Human beings are becoming more and more carnivorous. The global movement of the most meat-rich diets that harm the environment, health and animals is led by major emerging economies, China and India in the lead.Don't store avocado like this: it's dangerous
Human beings are becoming more and more carnivorous. The global movement of the most meat-rich diets that harm the environment, health and animals is led by major emerging economies, China and India in the lead.
It was the French researchers who discovered the "significant" link between the World Bank development indicators and the increase in those who eat meat in different countries, analyzing the relationships between environmental, socio-economic health conditions and changes in eating habits. Overall, humans may become increasingly carnivorous, but the study also found they cannot be considered predators.
Research, published in the scientific journal PNAS, examines what people eat in different countries and, for the first time, also calculates the trophic level of humans - a measure in ecology that reveals our place in the food chain. Plants and algae are at trophic level one, as they create their own food, while herbivores are level two and animals that eat herbivores are level three. Carnivores that eat carnivores are the smallest population and are classified at trophic level four, while carnivores with few predators, such as polar bears or lions, occupy level five.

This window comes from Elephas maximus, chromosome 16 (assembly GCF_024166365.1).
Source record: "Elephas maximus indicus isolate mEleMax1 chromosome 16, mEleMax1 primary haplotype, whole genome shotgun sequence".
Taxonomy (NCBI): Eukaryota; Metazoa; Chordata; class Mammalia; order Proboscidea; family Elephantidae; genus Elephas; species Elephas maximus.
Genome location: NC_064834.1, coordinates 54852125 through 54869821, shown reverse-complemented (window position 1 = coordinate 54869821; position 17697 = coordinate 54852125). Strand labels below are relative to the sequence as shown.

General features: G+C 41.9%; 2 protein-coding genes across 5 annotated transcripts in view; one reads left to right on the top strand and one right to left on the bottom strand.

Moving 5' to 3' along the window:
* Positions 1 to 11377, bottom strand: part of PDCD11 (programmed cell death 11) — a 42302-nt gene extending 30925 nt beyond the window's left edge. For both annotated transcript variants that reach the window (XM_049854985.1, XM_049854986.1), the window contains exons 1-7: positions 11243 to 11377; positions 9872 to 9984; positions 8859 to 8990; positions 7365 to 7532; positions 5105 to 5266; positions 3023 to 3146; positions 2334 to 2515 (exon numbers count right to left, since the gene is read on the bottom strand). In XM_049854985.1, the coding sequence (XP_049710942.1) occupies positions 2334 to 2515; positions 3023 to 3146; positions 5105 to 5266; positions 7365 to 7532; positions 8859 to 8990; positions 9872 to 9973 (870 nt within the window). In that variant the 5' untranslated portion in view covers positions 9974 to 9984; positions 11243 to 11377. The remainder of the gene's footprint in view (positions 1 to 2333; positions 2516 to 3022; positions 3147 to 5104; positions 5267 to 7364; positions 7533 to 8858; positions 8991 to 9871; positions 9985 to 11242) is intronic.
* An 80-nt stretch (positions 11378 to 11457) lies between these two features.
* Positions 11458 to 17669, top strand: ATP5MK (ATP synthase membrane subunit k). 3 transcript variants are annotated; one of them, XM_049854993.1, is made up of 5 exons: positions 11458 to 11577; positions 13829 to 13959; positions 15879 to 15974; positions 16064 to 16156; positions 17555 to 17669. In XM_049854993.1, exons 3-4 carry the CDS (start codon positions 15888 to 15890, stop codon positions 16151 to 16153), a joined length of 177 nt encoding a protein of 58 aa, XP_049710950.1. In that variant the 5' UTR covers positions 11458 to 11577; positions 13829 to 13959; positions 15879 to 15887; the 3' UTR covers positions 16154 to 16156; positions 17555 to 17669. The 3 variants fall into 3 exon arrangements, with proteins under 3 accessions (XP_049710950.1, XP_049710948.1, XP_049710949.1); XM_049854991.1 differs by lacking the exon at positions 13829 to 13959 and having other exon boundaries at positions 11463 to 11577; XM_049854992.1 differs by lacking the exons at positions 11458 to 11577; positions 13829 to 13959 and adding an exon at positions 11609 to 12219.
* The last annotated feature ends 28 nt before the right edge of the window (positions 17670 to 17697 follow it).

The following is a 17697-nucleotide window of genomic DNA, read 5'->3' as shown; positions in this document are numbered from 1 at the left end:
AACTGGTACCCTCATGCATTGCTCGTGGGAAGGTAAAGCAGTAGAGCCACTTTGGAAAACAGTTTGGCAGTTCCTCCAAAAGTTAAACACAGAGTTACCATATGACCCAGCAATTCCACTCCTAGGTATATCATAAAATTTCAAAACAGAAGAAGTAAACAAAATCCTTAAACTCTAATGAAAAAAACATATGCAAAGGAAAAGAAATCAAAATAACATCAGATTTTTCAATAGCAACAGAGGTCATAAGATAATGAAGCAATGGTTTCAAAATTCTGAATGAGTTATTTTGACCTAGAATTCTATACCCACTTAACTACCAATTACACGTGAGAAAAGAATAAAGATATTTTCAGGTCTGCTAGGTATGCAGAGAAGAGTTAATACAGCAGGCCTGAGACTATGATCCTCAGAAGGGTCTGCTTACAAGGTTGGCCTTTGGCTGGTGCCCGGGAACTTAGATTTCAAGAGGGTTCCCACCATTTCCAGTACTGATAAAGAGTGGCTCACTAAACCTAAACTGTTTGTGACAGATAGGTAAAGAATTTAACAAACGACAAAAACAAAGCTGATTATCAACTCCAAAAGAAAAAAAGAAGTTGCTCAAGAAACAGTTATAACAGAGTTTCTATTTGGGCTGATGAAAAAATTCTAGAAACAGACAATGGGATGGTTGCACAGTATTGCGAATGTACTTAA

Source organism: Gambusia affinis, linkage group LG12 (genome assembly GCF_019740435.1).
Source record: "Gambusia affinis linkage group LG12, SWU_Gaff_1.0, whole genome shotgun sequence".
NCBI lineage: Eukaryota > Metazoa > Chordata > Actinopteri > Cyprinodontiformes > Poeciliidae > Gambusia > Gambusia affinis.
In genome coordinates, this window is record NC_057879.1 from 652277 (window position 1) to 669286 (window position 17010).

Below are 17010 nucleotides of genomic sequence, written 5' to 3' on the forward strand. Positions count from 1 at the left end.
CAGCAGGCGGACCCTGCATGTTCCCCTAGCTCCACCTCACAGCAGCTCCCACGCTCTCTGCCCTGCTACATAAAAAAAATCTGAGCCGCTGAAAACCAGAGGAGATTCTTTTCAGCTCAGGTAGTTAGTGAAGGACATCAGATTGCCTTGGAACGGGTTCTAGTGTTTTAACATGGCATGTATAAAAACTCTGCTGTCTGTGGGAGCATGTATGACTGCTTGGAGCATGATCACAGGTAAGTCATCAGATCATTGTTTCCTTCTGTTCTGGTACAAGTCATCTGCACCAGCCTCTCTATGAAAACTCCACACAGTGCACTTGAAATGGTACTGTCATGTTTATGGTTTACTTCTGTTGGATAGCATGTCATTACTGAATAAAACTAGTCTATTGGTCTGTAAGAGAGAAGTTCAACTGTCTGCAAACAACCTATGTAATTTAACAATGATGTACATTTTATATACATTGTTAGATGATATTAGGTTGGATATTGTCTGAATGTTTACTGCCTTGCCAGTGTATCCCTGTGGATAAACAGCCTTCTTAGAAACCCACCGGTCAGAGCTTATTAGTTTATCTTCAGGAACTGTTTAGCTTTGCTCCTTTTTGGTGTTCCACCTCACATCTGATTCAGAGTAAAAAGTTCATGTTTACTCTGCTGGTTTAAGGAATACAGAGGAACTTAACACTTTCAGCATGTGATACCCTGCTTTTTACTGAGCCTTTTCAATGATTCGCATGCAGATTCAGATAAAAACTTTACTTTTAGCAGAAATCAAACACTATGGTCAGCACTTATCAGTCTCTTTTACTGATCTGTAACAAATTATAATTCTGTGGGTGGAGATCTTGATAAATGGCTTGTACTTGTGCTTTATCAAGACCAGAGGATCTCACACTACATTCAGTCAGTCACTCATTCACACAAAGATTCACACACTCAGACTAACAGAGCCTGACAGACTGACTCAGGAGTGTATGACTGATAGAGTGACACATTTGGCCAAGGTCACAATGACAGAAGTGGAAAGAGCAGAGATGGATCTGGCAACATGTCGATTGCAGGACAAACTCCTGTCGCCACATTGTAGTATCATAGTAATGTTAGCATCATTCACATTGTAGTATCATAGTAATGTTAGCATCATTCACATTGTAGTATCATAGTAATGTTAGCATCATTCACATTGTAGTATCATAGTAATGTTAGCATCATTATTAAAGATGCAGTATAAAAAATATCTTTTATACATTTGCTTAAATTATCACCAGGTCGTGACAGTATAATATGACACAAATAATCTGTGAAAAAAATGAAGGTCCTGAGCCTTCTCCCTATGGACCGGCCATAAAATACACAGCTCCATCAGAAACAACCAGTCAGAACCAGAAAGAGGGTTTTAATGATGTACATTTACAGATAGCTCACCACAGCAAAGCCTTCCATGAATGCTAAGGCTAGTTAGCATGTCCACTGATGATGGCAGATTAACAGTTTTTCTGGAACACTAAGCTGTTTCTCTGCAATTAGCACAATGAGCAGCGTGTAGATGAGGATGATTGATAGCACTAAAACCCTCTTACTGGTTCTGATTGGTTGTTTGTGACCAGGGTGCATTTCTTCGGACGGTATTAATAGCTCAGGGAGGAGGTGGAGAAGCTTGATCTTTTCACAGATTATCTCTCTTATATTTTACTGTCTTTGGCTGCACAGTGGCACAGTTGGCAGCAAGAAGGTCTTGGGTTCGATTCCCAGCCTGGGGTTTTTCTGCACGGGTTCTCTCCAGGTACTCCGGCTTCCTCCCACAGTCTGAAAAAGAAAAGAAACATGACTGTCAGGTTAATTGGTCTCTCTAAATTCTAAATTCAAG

Sylvain Bonhommeau, of the French Research Institute for the Exploitation of the Sea, who led the research, explains and the global human trophic level (HTL) is 2,21. This value has increased over time, in line with the global trend towards a higher diet in meat consumption. National HTLs, on the other hand, range from 2,04 to 2,57 and reflect a wide diversity of diets, although the cluster analysis of countries with similar eating trends reveals only five main groups.
The populations of China and India, which traditionally have a diet rich in rice-based dishes, are getting richer and have therefore seen marked increases in trophic levels as they consume more and more meat. However, in places like Iceland and Mongolia, where people have a strong and heavy tradition of eating meat, fish and dairy products, the consumption of food groups that are now easier to find has increased.
As a result, people here are eating a little less meat than before. The researchers believe their study will help scientists better understand the human impact on resources and energy consumption. Bonhommeau, however, warns: if humans increase the trophic level again, there will be even more devastating consequences on ecosystems.
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